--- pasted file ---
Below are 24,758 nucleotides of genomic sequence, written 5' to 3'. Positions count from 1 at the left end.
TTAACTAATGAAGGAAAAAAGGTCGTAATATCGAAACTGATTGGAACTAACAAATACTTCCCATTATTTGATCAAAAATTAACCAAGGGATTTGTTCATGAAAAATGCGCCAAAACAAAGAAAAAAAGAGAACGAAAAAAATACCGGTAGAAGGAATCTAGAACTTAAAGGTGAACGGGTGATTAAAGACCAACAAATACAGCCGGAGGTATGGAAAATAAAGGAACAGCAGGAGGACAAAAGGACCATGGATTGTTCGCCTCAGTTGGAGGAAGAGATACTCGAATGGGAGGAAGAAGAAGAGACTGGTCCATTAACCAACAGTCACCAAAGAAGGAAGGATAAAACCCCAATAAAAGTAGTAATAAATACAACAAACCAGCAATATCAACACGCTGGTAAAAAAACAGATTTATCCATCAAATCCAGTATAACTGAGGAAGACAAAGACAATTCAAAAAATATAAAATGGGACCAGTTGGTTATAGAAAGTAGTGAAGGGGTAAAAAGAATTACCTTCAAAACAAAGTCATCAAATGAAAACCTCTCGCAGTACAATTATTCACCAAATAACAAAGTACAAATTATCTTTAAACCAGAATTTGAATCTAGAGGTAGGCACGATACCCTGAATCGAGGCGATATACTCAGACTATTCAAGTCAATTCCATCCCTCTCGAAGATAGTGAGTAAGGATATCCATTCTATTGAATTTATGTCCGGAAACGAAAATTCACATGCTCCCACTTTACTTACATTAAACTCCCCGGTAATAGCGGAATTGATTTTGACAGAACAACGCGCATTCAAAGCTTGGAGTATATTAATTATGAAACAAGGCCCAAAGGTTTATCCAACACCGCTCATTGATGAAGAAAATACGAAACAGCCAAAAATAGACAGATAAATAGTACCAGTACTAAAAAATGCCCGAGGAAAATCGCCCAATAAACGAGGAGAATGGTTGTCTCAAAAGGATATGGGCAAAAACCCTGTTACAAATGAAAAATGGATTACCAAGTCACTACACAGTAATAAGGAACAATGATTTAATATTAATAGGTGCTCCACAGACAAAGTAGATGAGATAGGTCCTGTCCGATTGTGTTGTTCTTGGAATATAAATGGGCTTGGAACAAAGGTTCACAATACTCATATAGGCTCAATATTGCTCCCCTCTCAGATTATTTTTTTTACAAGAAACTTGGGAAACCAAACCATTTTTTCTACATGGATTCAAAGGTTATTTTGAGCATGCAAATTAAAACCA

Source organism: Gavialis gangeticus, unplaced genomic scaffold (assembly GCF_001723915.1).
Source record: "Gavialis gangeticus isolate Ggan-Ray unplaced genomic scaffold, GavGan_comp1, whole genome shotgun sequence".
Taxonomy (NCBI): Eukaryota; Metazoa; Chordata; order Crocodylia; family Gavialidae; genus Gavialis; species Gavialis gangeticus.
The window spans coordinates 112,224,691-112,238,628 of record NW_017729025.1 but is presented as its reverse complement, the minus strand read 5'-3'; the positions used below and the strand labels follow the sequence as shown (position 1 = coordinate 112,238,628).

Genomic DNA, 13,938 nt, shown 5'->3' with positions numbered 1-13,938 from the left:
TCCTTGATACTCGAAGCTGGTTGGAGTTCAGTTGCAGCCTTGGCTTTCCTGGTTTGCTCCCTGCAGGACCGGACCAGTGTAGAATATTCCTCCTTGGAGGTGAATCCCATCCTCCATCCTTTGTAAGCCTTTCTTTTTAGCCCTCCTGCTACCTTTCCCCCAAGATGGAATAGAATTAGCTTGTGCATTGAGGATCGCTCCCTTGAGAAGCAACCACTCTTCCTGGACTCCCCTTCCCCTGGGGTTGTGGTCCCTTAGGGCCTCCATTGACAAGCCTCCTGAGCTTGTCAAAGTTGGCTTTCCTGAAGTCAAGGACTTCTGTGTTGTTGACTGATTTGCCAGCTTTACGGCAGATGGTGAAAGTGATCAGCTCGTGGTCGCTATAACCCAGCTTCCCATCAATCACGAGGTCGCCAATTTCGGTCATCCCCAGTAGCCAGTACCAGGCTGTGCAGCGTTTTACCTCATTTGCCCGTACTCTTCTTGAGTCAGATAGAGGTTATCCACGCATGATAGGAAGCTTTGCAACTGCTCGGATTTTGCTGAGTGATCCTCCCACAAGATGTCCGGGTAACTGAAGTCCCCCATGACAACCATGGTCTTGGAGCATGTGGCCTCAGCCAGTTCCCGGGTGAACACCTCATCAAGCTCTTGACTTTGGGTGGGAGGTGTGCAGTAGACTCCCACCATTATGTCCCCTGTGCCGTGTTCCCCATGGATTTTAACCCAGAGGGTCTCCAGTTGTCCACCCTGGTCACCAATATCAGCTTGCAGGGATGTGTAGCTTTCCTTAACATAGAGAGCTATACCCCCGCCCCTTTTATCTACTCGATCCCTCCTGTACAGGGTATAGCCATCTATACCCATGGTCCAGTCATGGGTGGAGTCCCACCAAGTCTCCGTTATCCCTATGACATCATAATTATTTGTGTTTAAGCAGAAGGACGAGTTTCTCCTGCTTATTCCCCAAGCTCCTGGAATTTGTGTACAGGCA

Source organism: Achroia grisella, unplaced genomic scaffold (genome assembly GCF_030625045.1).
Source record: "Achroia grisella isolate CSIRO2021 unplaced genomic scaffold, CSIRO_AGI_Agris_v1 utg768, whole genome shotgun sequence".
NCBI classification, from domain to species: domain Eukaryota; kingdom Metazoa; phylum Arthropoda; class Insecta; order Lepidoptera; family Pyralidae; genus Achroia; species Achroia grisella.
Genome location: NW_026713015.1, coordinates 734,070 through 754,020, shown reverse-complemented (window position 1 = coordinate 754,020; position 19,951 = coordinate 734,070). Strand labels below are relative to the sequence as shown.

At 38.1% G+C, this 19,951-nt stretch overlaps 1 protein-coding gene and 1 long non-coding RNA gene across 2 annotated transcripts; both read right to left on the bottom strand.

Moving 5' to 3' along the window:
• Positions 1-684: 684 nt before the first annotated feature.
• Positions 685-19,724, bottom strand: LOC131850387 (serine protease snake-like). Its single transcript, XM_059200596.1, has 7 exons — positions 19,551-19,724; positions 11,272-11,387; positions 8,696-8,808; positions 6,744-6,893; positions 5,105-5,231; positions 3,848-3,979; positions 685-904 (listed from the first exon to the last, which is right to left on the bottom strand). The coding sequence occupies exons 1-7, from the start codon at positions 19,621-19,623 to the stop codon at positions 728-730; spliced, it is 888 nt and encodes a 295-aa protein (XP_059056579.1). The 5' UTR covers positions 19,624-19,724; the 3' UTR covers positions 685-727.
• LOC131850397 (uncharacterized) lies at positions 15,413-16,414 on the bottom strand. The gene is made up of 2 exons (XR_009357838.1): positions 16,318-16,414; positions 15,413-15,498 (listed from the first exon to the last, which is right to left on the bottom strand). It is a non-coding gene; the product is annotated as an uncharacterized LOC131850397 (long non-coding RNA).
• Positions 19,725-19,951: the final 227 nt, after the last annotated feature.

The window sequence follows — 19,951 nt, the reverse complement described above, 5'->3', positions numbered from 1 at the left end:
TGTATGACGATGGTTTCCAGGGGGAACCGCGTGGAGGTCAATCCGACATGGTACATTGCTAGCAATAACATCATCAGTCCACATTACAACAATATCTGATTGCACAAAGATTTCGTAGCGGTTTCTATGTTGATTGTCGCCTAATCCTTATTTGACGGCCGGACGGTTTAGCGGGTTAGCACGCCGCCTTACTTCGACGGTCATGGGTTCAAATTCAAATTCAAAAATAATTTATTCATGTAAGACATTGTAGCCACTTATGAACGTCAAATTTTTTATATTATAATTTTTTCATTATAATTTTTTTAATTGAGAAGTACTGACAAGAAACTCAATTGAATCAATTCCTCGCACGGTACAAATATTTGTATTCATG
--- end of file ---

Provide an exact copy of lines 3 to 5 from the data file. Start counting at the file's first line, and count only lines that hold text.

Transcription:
Source organism: Gavialis gangeticus, unplaced genomic scaffold (assembly GCF_001723915.1).
Source record: "Gavialis gangeticus isolate Ggan-Ray unplaced genomic scaffold, GavGan_comp1, whole genome shotgun sequence".
Taxonomy (NCBI): Eukaryota; Metazoa; Chordata; order Crocodylia; family Gavialidae; genus Gavialis; species Gavialis gangeticus.